Evaluation of bacterial contamination of laying hen eggshells by using a classic and fast method: first report in Algeria

F. Mebkhout2, N.A. Khelifi Touhami1*, N. Ouchene1, T. Dahmane3, T.M. Hamdi2,3, O. Kessi4

1Institute of Veterinary Sciences, University Saad Dahlab Blida 1, Street Soumaa, 09000, Blida, Algeria
2HASAQ Laboratory, National Superior Veterinary School, 16000, Algiers, Algeria
3Department of Agricultural Sciences, Faculty of Natural and Life Sciences and Earth and Universe Sciences, Djilali Bounaama Khemis Miliana University, Ain Defla, 44000, Algeria
4Technical Institute of Breeding, Street Chebli, Baba Ali, 16000, Algiers, Algeria

(Manuscript received 5 July 2022; accepted for publication 21 November 2022)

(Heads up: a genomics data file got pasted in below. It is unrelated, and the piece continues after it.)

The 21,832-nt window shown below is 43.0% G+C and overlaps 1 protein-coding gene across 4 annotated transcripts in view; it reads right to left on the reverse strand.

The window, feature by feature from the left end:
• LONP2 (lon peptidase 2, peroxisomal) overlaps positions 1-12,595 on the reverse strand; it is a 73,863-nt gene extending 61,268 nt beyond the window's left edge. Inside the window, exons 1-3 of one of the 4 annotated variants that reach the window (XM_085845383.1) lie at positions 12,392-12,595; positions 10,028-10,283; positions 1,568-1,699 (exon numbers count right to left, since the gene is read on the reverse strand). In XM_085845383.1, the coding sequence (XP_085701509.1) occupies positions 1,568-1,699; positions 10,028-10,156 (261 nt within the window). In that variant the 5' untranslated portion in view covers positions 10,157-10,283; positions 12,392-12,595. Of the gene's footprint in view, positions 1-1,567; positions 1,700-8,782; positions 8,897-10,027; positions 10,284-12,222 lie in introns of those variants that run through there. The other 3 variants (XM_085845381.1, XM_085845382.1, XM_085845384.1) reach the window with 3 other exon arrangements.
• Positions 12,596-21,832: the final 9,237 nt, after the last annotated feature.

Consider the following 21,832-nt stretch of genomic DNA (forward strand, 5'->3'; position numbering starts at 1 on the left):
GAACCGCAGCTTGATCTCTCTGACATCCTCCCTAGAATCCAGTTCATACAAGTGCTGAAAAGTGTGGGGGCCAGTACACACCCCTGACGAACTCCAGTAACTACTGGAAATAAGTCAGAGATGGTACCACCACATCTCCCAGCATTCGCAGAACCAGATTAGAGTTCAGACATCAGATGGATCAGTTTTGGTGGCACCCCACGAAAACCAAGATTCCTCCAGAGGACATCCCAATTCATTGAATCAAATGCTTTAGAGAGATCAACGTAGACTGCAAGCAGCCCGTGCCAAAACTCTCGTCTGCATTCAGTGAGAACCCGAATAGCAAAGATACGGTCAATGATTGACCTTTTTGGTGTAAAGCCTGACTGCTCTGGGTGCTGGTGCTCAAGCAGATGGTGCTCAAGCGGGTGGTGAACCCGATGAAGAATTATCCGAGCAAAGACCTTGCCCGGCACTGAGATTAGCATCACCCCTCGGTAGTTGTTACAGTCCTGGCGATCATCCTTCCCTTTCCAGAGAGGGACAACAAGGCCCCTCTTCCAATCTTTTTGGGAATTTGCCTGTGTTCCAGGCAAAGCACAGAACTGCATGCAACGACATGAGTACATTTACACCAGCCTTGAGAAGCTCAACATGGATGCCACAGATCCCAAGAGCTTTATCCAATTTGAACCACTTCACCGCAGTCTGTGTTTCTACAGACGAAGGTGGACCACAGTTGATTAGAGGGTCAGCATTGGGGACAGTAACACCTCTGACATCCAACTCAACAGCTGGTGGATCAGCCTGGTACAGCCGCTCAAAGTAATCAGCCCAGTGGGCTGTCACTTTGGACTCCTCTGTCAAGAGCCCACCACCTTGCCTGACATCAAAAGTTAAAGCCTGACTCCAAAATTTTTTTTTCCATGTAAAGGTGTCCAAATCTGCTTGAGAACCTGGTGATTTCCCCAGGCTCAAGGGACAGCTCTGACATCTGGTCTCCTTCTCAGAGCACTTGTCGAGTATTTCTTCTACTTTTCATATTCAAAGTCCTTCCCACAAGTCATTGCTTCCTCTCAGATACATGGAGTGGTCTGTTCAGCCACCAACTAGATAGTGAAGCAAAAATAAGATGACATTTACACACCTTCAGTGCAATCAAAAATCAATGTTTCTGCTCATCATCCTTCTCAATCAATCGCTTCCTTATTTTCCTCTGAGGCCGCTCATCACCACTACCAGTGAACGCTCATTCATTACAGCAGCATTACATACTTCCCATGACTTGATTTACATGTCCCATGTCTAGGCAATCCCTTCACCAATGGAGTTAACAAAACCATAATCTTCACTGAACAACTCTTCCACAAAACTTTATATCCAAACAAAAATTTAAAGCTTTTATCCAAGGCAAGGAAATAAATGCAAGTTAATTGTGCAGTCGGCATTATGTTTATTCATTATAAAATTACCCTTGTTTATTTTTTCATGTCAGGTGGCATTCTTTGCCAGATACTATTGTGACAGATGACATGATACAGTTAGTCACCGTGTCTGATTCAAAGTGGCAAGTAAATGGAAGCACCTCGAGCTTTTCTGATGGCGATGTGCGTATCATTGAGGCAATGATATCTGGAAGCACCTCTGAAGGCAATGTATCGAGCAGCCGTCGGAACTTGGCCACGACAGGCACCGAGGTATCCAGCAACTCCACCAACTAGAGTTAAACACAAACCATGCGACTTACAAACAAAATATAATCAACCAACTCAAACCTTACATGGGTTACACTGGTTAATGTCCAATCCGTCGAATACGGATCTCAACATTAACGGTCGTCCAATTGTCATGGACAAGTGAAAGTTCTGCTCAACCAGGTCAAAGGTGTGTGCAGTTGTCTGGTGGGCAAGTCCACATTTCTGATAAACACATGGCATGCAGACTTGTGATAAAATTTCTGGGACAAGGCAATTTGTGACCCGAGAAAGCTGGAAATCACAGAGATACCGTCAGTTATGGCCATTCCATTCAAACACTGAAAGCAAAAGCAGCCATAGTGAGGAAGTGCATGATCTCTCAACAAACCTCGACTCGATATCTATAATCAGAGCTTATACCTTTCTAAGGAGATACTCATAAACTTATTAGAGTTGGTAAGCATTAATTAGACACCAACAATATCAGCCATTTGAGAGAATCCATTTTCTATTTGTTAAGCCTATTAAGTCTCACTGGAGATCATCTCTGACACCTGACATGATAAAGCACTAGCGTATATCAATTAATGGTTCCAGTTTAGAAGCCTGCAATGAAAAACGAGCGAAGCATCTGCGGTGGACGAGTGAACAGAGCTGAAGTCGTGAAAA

Abstract. Chicken eggs are considered an important source of high-quality protein for humans. Many types of germs can contaminate eggshells, some of which are pathogenic. This survey aims to study the bacterial contamination of eggshells from ISA Brown laying hens of 56 weeks old. The study concerned a total of 100 eggs randomly collected. Two methods were used for investigation and enumeration of bacteria: a classical method and a rapid method Rida®Count. The classical method concerned: total bacteria, total and fecal coliforms, fecal streptococci, Staphylococcus aureus and Salmonella spp.. The rapid method RIDA®COUNT concerned: Total bacteria count, total coliforms, Staphylococcus aureus and Salmonella spp. In both methods, all eggshells were found to be contaminated with aerobic mesophilic bacteria. The average number revealed by the rapid method was 2.95 ± 1.06 Log CFU/cm² and by the classical method it was 2.85 ± 0.99 Log CFU/cm². The rapid method revealed a higher number of eggshells infected with total coliforms (90%) and Staphylococcus aureus (43%) compared to the classical method (56% and 19%, respectively). The average number of total coliforms (2.47 ± 0.95 Log CFU/cm²) and Staphylococcus aureus (1.67 ± 0.86 Log CFU/cm²) revealed by the classical method was close to the rapid method (2.35 ± 1.01 Log CFU/cm² and 1.43 ± 0.83 Log CFU/cm², respectively). Bacterial counts were not significantly different between the two diagnostic methods. The total absence of Salmonella spp. was confirmed. However, the presence of two eggs infected by Raoultella planticola (2%), and two eggs by Escherichia coli (2%) were found. This investigation provided the first partial description in Algeria of the bacterial contamination of laying hen eggshells using two methods: classic and rapid. The good hygiene and management can avoid contamination with dangerous bacteria represented mainly by Salmonella spp.. However, it is necessary to study the bacterial contamination inside the egg and to extend the research to other bacteria